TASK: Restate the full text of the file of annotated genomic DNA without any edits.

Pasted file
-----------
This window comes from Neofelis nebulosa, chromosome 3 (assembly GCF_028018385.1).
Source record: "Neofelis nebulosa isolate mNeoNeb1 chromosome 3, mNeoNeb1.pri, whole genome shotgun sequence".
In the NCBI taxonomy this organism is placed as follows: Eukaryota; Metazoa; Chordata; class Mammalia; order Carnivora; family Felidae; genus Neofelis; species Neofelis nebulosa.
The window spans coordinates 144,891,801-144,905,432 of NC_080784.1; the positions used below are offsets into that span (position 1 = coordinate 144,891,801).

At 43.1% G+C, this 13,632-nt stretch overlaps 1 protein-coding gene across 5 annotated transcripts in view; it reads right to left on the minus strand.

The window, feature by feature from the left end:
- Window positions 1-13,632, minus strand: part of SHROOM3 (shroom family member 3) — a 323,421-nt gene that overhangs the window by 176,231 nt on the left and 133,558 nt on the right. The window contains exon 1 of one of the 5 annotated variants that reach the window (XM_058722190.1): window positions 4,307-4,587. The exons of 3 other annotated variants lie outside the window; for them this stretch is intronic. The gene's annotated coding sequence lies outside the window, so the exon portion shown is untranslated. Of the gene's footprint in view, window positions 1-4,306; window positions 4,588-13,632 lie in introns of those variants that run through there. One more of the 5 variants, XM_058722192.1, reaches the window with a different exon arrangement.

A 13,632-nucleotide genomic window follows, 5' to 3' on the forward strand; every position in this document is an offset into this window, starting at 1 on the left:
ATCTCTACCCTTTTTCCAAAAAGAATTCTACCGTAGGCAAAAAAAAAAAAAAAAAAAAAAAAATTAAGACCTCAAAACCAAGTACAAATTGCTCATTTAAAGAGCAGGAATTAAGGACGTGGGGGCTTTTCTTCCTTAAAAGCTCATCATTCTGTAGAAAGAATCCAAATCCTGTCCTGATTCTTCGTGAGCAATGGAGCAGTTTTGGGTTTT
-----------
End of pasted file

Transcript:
This window comes from Neofelis nebulosa, chromosome 3 (assembly GCF_028018385.1).
Source record: "Neofelis nebulosa isolate mNeoNeb1 chromosome 3, mNeoNeb1.pri, whole genome shotgun sequence".
In the NCBI taxonomy this organism is placed as follows: Eukaryota; Metazoa; Chordata; class Mammalia; order Carnivora; family Felidae; genus Neofelis; species Neofelis nebulosa.
The window spans coordinates 144,891,801-144,905,432 of NC_080784.1; the positions used below are offsets into that span (position 1 = coordinate 144,891,801).

At 43.1% G+C, this 13,632-nt stretch overlaps 1 protein-coding gene across 5 annotated transcripts in view; it reads right to left on the minus strand.

The window, feature by feature from the left end:
- Window positions 1-13,632, minus strand: part of SHROOM3 (shroom family member 3) — a 323,421-nt gene that overhangs the window by 176,231 nt on the left and 133,558 nt on the right. The window contains exon 1 of one of the 5 annotated variants that reach the window (XM_058722190.1): window positions 4,307-4,587. The exons of 3 other annotated variants lie outside the window; for them this stretch is intronic. The gene's annotated coding sequence lies outside the window, so the exon portion shown is untranslated. Of the gene's footprint in view, window positions 1-4,306; window positions 4,588-13,632 lie in introns of those variants that run through there. One more of the 5 variants, XM_058722192.1, reaches the window with a different exon arrangement.

A 13,632-nucleotide genomic window follows, 5' to 3' on the forward strand; every position in this document is an offset into this window, starting at 1 on the left:
ATCTCTACCCTTTTTCCAAAAAGAATTCTACCGTAGGCAAAAAAAAAAAAAAAAAAAAAAAAATTAAGACCTCAAAACCAAGTACAAATTGCTCATTTAAAGAGCAGGAATTAAGGACGTGGGGGCTTTTCTTCCTTAAAAGCTCATCATTCTGTAGAAAGAATCCAAATCCTGTCCTGATTCTTCGTGAGCAATGGAGCAGTTTTGGGTTTT